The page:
Foucault ironically defends the reason-in-history thesis by giving it up. Foucault's Nietzschean skepticism about truth enables him to take a radical stance with respect to reason; there is not truth, only truths, and there is no epistemological ground upon which one can stand to ontologize reason, to grasp the totality and claim it all leads to this or that. But Foucault's radical skepticism does not lead to nihilism, because it enables him to search for the close connection between manifestations of reason and patterns of domination. The couplet discourse/practice presumes this connection as a condition for studying it, a hermeneutic circle that is unavoidable, though full of logical contradiction. Foucault can study the ways in which discourse is not innocent, but shaped by practice - without privileging any form of practice, such as class struggle. He can also study how discourse in turn shapes practice without privileging any form of discourse. Thus he writes a history of prisons in which Benthamite doctrine, responding to the Enlightenment reformer's horror at Old Regime punishment practices, in part leads to incarcerating institutions which develop their own system of power to manage inmate populations, and this in turn leads to new discourses (criminology) that study 'scientifically' and

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finally influence the administration of prisons. The interpenetration of discourse and practice goes on interminably because they imply each other's existence from the beginning. In studying discourse it is not a question of perfect truth; in studying practice it is not a question of determining discourse. Both ontologizing tendencies are thus cut off from the start.

But Foucault's project would finally lead to nihilism unless a further dimension is given full recognition: the political dimension. For the couplet discourse/practice operates for the theorist as well as for the object studied. Foucault's discourse is also connected with politics. His own political motivation and situation shapes his discourse. He has recognized this explicitly:

I would like to write the history of this prison, with all the political investments of the body that it gathers together in its closed architecture. Why? Simply because I am interested in the past? No, if one means by that writing a history of the past in terms of the present. Yes, if one means writing the history of the present. 20

The important point is the following. Foucault's own situation is one in which discourses, like the one she writes, are institutionalized as the human sciences and play a decisive role in the formation of practice (policy studies). In other words, Foucault has been able to develop the position that discourse and practice are intertwined in a world where domination takes the form of disciplines and discourse is organized into disciplines. In short, reason has become, in history, a form of power in a way that it perhaps was not before the eighteenth century. Foucault has come to terms with his situation, a world where the human sciences are organized and play a political role, by arguing for a position that looks at the human sciences only be de-ontologizing the concept of reason.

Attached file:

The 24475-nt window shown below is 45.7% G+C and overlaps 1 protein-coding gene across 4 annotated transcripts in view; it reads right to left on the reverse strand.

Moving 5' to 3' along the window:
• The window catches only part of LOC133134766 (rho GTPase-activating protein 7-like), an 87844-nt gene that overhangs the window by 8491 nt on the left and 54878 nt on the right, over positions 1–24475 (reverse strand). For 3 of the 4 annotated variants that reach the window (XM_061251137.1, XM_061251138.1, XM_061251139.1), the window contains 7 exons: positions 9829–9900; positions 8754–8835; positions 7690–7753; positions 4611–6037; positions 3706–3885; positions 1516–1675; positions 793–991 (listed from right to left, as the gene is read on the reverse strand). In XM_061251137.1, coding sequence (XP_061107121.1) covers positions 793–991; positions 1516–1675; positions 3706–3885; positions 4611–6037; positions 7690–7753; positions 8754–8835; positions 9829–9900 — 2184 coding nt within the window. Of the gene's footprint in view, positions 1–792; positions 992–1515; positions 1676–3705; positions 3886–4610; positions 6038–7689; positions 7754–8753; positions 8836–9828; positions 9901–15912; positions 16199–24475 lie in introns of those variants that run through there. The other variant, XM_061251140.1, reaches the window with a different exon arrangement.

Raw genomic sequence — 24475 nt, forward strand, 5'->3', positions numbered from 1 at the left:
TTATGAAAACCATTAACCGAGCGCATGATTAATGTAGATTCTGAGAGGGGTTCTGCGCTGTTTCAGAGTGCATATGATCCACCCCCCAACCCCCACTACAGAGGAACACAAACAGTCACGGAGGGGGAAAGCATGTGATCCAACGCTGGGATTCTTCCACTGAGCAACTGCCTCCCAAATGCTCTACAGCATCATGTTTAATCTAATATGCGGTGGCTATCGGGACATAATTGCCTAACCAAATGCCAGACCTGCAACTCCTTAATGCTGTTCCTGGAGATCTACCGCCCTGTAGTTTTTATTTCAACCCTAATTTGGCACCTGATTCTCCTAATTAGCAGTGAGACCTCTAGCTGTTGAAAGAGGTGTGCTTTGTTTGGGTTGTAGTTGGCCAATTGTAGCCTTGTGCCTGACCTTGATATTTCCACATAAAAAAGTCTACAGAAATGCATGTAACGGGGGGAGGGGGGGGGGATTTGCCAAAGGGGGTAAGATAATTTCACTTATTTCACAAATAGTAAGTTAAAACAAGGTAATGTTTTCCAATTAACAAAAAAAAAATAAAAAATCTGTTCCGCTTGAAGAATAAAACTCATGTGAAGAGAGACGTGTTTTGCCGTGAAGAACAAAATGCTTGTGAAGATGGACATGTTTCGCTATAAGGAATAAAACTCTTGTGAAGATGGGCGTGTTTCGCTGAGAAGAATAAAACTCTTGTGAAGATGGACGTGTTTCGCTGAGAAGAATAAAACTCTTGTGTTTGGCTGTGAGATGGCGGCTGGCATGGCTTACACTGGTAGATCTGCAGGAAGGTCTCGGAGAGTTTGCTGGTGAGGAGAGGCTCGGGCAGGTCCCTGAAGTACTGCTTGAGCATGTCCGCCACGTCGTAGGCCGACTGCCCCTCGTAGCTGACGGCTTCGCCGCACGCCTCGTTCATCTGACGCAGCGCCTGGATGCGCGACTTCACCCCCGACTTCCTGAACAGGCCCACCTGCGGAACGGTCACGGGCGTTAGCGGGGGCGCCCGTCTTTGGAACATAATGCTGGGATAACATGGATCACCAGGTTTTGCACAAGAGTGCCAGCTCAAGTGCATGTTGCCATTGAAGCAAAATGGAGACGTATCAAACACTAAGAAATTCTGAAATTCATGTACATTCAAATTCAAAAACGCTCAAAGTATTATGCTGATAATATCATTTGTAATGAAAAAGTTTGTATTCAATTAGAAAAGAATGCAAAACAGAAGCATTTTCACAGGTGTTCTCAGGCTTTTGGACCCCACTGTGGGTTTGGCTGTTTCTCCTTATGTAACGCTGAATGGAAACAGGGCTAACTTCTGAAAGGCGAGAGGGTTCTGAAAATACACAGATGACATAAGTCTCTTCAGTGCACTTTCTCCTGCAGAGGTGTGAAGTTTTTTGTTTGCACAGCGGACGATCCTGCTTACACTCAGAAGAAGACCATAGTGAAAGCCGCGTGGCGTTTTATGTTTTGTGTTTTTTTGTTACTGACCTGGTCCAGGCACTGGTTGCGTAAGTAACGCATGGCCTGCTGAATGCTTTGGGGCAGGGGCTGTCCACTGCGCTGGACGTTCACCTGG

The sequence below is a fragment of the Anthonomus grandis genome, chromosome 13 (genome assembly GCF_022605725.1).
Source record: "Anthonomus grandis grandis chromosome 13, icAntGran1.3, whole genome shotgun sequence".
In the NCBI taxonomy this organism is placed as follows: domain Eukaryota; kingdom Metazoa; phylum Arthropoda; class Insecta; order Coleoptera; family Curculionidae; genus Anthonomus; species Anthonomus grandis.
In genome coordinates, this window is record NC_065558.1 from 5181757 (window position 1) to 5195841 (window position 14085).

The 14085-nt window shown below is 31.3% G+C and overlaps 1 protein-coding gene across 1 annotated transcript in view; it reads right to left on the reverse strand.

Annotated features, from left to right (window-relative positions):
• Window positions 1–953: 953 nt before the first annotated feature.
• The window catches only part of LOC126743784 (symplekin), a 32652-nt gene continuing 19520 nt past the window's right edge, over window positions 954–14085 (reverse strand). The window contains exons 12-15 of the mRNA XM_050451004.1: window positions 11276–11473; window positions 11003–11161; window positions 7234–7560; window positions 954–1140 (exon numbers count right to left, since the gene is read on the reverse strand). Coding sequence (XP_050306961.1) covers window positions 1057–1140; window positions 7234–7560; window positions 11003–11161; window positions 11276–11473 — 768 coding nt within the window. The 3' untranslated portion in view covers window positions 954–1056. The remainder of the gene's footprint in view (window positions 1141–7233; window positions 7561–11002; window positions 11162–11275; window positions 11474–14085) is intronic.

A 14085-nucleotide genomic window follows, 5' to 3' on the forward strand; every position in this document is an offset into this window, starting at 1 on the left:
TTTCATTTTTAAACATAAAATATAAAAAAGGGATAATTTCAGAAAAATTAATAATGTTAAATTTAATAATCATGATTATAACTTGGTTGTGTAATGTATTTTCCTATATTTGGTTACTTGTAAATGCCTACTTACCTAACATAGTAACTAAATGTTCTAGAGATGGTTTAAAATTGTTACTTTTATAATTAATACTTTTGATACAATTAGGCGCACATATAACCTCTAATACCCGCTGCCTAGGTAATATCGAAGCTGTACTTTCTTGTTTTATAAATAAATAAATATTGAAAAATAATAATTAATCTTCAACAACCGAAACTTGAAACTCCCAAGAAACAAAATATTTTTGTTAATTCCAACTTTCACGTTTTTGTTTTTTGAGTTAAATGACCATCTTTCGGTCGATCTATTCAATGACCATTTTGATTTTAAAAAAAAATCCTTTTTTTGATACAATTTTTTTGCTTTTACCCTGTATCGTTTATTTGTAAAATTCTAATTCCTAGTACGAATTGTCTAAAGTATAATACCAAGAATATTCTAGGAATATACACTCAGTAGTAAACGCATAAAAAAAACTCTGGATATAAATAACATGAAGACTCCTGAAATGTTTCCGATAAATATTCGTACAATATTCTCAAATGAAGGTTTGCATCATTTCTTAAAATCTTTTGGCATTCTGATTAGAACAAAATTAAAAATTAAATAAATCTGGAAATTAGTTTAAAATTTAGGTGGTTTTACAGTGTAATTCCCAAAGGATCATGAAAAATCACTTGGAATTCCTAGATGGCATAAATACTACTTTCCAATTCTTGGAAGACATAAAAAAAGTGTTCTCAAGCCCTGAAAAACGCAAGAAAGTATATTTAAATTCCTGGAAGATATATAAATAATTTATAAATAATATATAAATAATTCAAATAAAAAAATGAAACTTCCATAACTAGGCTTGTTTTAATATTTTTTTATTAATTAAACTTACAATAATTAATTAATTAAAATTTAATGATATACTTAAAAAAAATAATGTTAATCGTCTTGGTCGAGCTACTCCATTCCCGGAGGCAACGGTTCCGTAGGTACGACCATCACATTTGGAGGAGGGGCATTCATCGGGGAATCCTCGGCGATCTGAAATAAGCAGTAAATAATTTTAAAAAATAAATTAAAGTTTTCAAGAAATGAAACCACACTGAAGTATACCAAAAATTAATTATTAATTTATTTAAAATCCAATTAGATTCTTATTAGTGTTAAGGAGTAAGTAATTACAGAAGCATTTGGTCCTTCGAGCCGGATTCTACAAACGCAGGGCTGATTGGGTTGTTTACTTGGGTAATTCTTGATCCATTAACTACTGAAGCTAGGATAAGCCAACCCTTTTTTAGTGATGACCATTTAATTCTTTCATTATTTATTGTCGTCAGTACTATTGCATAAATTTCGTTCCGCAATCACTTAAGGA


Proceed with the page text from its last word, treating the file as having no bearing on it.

The Frankfurt School, in fact, began to recognize these same conditions. They were indebted to the work of Max

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Weber in this regard. Whatever the merits of Weber's position, and there is a large body of literature arguing the case for and against, he made the strongest case for the association of reason and domination as the central trait of modern society. In opposition to Enlightenment assumptions, reason for Weber was not the handmaiden of freedom. In bureaucratic organizations reason was shaped into instrumental rationality and as such was compatible with authoritarian institutions (the state, the army, the corporation). The human being might be, as liberals claimed, a rational animal, but he was not necessarily a democratic one. The 'iron cage' of bureaucracy foretold a 'soulless' and 'spiritless' fate for human society.

Weber noted that modern society brought with it a new form of organization which he called bureaucracy. Unlike feudal social organizations, bureaucracy established an impersonality in social positions. Arranged hierarchically, these offices evoked a form of behavior that required a certain motivational attitude on the part of social agents, an attitude that appeared to conform to the liberal assumption about essential human rationality but when analyzed further fell short of those hopes. Bureaucratic action, Weber contended, was indeed rational, but it was a special kind of rationality. In order to specify this rationality Weber created a set of modes of rationality, or 'ideal types', based on the means/ends distinction. Action could be rational in its ends or in its means; bureaucratic rationality was the latter type. The ends of bureaucratic action were generated by the hierarchy, beyond the reach of most bureaucrats. In addition, these ends were defined by the organization itself: the goal of bureaucratic action was to continue the bureaucracy. More important to, and originating with, bureaucracy was a form of action defined by its means. Bureaucratic action was motivated by the efficiency of means; according to Weber it was oriented to accomplish goals with the least expenditure of effort and it required a continuous calculation of means.